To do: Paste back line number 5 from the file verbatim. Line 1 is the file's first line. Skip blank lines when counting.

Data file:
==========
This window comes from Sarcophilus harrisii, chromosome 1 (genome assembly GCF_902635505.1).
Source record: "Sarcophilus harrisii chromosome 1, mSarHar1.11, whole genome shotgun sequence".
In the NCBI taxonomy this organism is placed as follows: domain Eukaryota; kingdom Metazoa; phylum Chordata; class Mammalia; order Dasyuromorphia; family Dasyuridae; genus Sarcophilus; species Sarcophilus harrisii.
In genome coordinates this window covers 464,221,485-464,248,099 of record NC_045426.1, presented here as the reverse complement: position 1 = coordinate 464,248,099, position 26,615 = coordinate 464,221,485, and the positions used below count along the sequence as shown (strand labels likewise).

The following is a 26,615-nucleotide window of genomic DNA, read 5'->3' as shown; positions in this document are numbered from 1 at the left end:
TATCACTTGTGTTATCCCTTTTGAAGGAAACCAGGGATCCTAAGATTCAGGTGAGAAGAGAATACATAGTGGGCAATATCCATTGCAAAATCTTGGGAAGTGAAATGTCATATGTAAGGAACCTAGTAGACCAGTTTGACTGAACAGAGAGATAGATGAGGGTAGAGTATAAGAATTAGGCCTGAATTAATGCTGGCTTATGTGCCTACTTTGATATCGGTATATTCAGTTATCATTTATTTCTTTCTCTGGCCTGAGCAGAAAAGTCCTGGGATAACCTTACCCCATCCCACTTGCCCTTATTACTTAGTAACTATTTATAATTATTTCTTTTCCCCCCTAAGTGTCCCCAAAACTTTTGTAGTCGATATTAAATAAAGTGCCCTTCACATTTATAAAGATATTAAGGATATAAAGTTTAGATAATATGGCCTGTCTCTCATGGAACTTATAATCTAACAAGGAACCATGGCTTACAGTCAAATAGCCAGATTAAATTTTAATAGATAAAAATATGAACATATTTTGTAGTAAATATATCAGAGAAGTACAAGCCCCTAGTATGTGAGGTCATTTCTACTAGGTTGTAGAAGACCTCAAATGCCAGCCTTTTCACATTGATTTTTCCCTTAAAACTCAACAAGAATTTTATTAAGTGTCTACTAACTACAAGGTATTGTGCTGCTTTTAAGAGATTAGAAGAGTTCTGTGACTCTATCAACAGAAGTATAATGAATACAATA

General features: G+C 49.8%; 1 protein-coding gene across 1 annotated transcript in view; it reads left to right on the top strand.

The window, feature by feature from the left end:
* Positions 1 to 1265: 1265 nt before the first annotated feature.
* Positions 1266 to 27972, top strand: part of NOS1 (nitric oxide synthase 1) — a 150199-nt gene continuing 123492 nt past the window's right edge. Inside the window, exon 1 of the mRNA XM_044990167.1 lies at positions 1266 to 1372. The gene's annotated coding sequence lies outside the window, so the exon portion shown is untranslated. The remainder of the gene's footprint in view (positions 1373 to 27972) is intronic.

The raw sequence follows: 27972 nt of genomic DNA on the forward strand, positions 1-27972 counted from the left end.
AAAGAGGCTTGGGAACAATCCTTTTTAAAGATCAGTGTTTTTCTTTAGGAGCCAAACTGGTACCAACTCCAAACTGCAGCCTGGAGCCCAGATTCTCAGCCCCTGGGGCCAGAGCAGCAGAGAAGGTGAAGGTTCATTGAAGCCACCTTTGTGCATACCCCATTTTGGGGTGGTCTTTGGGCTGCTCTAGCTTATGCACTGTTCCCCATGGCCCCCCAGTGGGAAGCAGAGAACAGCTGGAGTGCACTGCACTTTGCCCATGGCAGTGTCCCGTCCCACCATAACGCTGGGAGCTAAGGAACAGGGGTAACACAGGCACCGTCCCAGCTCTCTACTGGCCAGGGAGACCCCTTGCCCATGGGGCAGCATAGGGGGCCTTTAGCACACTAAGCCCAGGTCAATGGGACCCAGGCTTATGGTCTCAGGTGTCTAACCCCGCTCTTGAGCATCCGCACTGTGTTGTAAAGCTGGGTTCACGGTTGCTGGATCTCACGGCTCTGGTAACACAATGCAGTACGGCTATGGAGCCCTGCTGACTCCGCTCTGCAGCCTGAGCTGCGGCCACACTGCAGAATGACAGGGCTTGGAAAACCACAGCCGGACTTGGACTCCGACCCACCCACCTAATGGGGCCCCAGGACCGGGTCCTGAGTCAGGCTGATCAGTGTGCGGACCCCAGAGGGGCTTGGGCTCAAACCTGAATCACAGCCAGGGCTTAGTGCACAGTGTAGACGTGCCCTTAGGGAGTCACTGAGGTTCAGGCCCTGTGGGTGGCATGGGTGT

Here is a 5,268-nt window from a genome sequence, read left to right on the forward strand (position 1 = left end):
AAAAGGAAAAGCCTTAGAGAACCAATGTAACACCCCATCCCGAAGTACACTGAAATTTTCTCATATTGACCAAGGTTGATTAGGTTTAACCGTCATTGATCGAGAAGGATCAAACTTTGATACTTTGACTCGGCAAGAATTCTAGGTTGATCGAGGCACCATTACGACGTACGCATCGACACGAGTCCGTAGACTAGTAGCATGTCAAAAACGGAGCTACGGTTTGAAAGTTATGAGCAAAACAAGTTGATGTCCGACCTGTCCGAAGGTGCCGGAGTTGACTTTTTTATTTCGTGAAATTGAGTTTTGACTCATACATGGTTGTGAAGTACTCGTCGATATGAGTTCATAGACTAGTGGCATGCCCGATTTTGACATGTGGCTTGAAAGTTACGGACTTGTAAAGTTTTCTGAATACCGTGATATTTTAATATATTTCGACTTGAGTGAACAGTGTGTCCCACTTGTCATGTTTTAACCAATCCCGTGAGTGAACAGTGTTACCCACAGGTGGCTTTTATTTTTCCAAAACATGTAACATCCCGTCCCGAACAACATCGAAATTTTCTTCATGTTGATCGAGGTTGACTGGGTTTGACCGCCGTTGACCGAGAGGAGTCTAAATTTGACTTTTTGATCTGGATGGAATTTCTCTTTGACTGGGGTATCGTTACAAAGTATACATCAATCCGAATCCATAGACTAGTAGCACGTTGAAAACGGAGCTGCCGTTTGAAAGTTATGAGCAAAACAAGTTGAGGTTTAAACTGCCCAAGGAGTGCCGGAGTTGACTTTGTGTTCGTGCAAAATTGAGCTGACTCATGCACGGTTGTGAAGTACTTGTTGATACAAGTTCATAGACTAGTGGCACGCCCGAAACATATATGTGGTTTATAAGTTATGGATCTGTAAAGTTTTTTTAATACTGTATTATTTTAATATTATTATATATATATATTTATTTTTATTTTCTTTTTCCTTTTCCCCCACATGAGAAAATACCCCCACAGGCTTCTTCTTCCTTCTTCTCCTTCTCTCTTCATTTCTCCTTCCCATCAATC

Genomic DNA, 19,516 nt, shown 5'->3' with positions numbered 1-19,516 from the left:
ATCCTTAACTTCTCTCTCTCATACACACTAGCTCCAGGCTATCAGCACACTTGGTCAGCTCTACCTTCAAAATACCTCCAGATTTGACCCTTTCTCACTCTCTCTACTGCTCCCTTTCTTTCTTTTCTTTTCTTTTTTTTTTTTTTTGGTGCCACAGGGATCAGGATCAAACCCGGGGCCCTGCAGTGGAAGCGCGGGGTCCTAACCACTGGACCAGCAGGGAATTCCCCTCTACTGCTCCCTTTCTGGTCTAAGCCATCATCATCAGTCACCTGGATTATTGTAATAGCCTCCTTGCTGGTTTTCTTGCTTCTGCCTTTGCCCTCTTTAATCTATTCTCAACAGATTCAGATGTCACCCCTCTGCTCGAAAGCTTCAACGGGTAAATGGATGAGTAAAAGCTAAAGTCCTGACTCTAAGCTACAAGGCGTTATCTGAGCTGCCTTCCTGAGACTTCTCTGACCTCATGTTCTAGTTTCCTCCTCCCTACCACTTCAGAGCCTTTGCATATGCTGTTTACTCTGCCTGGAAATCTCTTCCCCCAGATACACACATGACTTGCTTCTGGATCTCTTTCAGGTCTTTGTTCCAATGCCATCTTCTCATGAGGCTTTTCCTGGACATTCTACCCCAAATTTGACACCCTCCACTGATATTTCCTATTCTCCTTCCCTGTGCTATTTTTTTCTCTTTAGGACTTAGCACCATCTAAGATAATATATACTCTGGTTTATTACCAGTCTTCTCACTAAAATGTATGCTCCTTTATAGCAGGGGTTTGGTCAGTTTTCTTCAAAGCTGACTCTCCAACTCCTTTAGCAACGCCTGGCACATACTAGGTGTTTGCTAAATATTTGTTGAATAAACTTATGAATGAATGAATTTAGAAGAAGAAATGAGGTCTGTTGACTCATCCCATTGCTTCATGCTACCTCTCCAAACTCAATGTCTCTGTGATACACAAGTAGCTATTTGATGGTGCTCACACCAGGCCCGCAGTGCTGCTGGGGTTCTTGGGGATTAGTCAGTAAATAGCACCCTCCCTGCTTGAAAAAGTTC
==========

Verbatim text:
The following is a 26,615-nucleotide window of genomic DNA, read 5'->3' as shown; positions in this document are numbered from 1 at the left end: